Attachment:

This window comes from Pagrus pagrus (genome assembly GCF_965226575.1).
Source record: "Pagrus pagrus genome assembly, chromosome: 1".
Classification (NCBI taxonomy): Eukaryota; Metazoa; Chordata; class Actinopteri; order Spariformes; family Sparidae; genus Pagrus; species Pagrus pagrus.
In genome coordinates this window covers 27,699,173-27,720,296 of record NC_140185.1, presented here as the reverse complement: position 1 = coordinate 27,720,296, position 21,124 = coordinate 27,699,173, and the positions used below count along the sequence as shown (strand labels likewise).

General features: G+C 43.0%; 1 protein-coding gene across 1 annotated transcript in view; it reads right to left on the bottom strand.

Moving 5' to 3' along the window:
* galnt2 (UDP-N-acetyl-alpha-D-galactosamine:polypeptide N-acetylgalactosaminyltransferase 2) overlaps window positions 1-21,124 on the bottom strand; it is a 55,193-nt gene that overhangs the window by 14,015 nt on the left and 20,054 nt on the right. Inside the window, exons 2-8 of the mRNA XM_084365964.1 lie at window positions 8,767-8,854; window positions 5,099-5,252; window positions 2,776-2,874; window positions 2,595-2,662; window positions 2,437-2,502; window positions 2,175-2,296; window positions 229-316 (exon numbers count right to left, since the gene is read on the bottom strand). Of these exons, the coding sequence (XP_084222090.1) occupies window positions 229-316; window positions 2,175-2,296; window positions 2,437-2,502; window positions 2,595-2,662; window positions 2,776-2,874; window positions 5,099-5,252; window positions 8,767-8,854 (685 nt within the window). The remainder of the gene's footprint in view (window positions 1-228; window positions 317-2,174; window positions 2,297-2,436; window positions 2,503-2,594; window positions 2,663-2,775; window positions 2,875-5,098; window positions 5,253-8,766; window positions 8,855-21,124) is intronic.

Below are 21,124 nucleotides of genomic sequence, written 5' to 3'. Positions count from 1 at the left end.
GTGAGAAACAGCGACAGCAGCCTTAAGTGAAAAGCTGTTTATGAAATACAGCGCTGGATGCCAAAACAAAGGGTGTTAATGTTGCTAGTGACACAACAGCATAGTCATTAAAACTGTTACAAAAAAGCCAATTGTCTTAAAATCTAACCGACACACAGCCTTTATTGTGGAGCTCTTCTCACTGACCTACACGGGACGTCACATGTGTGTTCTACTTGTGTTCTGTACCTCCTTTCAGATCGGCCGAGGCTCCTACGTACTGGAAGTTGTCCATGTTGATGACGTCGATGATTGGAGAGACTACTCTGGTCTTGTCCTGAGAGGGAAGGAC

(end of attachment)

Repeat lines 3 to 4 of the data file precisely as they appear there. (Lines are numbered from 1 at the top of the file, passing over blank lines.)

Classification (NCBI taxonomy): Eukaryota; Metazoa; Chordata; class Actinopteri; order Spariformes; family Sparidae; genus Pagrus; species Pagrus pagrus.
In genome coordinates this window covers 27,699,173-27,720,296 of record NC_140185.1, presented here as the reverse complement: position 1 = coordinate 27,720,296, position 21,124 = coordinate 27,699,173, and the positions used below count along the sequence as shown (strand labels likewise).